There will always be people more talented that you are. More intelligent, more clever, more persuasive, better networked. You name it. Focus on being the best you that you can be. Continuously improve yourself. Focus on what you can control, which are your actions and efforts, not on what may or may not happen or what others may or may not be doing. Work as smart as you can, but absolutely don’t ever let anyone work harder towards the same goal.
What are some of your favorite books?
A couple of my favorite entrepreneurship books are Zero to One: Notes on Startups, or How to Build the Future and The Hard Thing About Hard Things: Building a Business When There Are No Easy Answers. I also really love books that help explain how the world works in some fundamental way, like The Structure of Scientific Revolutions by Thomas S. Kuhn (scientific discovery), Linked: How Everything Is Connected to Everything Else and What It Means for Business, Science, and Everyday Life by Albert-laszlo Barabasi (systems), and The Rules of the Game: International Money and Exchange Rates by Ronald I. McKinnon (money).
Tell me about one of the toughest days you’ve had as an entrepreneur.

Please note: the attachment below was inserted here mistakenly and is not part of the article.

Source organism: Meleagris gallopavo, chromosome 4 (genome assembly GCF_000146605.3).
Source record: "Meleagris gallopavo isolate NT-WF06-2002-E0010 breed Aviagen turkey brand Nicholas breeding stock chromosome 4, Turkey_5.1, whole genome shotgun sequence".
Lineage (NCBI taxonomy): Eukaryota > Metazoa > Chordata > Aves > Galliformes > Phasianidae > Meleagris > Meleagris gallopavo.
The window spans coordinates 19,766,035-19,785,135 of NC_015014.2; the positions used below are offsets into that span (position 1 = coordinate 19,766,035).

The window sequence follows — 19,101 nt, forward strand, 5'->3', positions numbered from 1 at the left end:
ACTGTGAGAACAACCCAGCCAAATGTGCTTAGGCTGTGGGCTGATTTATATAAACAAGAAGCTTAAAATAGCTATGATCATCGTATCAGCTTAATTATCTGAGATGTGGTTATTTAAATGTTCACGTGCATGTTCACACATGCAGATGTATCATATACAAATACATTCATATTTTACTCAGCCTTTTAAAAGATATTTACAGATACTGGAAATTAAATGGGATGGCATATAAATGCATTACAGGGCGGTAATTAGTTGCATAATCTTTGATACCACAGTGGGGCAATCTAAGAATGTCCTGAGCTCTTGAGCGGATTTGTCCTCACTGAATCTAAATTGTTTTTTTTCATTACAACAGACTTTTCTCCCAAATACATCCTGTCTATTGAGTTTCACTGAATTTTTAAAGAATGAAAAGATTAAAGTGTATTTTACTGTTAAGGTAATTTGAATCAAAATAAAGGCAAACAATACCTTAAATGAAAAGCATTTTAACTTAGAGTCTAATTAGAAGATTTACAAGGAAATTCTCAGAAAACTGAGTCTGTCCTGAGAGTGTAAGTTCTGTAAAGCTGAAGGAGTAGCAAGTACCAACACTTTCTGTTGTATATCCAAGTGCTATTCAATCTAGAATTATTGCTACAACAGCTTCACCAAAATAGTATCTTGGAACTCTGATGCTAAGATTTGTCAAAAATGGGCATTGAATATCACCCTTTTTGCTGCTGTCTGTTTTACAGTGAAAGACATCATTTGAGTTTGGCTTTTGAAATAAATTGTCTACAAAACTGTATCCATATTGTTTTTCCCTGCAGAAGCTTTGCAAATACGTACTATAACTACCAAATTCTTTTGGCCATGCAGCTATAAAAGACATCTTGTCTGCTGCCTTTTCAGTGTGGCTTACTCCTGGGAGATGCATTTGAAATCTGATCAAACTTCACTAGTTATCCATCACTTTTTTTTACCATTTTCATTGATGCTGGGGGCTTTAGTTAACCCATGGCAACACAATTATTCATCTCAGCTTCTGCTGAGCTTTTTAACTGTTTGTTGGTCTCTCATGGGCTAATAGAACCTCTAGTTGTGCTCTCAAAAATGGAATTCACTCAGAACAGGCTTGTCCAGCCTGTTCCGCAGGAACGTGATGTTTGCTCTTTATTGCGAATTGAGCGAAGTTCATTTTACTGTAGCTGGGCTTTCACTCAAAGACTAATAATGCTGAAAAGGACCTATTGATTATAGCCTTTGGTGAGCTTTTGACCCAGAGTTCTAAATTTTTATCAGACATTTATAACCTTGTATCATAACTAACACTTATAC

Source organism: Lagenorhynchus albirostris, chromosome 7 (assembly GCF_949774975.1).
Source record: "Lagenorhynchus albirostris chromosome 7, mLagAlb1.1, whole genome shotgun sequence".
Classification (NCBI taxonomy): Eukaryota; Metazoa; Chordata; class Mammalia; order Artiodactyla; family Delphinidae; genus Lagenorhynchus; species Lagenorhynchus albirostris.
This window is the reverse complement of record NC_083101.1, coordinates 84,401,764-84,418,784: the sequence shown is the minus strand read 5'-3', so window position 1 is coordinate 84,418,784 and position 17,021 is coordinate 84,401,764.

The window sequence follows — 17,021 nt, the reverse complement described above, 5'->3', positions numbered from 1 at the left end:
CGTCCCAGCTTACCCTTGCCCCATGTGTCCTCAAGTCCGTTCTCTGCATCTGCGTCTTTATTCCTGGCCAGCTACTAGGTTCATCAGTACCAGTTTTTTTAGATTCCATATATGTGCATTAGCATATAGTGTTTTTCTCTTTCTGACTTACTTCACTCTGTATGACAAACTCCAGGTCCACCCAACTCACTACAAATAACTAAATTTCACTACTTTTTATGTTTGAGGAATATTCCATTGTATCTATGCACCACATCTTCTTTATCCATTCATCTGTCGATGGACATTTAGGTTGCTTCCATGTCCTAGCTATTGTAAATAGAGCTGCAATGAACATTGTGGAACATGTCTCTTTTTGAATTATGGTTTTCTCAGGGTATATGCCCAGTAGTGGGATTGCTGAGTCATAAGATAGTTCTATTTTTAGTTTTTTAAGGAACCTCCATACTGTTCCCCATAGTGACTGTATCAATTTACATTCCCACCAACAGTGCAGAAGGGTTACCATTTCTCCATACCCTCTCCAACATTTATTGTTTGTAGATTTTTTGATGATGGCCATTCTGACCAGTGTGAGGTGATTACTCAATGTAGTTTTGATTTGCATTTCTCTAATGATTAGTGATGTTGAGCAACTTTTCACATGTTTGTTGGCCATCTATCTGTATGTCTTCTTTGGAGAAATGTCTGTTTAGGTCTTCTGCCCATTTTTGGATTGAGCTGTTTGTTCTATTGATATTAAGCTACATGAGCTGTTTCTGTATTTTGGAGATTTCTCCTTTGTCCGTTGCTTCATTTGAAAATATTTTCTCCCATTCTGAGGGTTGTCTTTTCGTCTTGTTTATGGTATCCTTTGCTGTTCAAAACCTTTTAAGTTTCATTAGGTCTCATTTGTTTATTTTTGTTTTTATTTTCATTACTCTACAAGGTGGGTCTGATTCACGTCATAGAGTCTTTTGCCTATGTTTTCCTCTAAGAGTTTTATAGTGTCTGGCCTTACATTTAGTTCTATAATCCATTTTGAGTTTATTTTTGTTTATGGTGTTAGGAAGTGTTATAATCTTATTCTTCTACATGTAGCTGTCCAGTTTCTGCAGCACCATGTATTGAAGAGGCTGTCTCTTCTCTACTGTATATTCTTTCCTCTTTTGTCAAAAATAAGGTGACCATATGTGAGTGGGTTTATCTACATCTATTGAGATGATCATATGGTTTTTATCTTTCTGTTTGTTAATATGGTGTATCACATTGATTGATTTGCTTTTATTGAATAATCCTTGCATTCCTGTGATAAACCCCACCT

Besides the day when I broke down, I’ll never forget turning down our first Series A term sheet. After a year of trying to raise a Series A, we finally got our first term sheet in late 2012. The terms weren’t great, but in the absence of an alternative, they were acceptable. If finally earning a paycheck meant a lower valuation and giving up two board seats instead of just one, then so be it. But then another VC firm, Bain Capital Ventures, was suddenly interested in funding us. There was just one catch. They could get us in to pitch their partners on Monday, after which they would make a decision to invest or not. Meanwhile, the first term sheet we had finally gotten after a year of effort would expire on Friday, three days before we could pitch Bain’s partners. Ajay Agarwal of Bain convinced me that the firm that had already given us the term sheet and would still want to invest in us on Monday, even if we let their offer expire. It was a nerve-wracking decision. I agreed to let the competing term sheet expire, in hopes that our pitch to Bain’s partners would go well the following Monday. Why? Because I asked Ajay to commit to a better set of terms (with a higher valuation and just one board seat) if his partners decided to invest in InfoScout. He made that commitment and kept his word and we’ve had an excellent partnership ever since.